It feels grubbily exploitative, sensationalising a serious subject with very little care for accuracy or sensitivity. A disappointing mess.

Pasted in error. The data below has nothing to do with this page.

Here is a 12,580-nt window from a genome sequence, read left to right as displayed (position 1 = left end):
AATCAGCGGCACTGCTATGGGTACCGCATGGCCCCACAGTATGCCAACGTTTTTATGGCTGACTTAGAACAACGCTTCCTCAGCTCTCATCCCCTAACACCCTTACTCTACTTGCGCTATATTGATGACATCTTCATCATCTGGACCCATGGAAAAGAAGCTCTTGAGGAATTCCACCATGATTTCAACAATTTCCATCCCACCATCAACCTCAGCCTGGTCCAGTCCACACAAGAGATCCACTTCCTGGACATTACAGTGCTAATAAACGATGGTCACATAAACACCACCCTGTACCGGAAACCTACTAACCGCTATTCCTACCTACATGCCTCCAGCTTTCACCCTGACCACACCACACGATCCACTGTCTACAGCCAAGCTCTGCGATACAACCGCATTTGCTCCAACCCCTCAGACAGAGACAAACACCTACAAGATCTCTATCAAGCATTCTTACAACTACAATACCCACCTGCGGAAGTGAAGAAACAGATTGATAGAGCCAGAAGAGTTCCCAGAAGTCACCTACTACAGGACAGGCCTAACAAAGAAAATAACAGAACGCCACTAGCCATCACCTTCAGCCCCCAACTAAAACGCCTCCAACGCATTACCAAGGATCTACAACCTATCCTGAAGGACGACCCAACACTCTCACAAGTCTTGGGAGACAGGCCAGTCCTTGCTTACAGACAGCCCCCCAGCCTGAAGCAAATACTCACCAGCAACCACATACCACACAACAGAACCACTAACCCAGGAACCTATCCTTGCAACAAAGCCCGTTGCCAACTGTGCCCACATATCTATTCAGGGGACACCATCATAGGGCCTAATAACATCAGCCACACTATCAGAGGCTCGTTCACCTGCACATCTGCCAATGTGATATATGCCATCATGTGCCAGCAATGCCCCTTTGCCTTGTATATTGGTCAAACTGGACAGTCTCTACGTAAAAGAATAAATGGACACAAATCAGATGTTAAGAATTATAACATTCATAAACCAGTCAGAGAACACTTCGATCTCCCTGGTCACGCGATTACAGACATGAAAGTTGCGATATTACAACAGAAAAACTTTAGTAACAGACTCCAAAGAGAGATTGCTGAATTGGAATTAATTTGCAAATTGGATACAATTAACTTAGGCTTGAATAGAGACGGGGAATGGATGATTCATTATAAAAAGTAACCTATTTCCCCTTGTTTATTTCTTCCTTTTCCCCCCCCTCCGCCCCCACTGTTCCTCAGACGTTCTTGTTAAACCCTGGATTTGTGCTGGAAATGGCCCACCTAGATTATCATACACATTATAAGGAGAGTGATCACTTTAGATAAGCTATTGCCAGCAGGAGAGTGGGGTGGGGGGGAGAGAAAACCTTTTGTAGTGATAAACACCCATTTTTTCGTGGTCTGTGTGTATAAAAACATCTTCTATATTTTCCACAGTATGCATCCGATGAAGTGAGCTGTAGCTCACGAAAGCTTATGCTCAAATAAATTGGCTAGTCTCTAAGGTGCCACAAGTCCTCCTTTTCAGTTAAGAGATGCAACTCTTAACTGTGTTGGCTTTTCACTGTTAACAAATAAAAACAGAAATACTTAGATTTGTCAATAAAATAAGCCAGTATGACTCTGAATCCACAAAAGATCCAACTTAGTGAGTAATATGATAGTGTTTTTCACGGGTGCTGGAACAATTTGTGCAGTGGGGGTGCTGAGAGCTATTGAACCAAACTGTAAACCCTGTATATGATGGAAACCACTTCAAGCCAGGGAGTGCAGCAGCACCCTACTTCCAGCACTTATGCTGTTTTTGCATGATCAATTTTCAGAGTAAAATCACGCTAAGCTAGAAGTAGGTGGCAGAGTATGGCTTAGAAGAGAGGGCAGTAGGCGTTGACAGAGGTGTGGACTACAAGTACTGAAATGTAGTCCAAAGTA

The Flock is the English language debut of Andrew Lau, the Hong Kong filmmaker who co-directed the acclaimed Infernal Affairs trilogy. Sadly for any of Lau's fans who had been looking forward to it, it's pretty dreadful. Richard Gere plays Errol Babbage, a government worker whose job it is to make routine checks on released offenders, and who can't stop himself from taking his work too far. He gets fired for not following the rules, but for some reason is still allowed to train his replacement (Claire Danes). When a young girl goes missing, Babbage gets drawn into one last case, even though investigating abductions was clearly never his job in the first place. T he studio were reportedly unhappy with Lau's final cut and brought in another director (Niels Mueller, The Assassination of Richard Nixon) for reshoots. That makes sense, because at a number of points The Flock seems to be two films at odds with each other in: it's part psychodrama, opening and closing with a Nietzsche quote and probing Babbage's unravelling mind, and part B-movie cop thriller, merrily ploughing through logic and featuring a brief but still upsetting appearance by Avril Lavigne. To cap it all off, the film feels grubbily exploitative, sensationalising a serious subject with very little care for accuracy or sensitivity. It all adds up to a disappointing mess.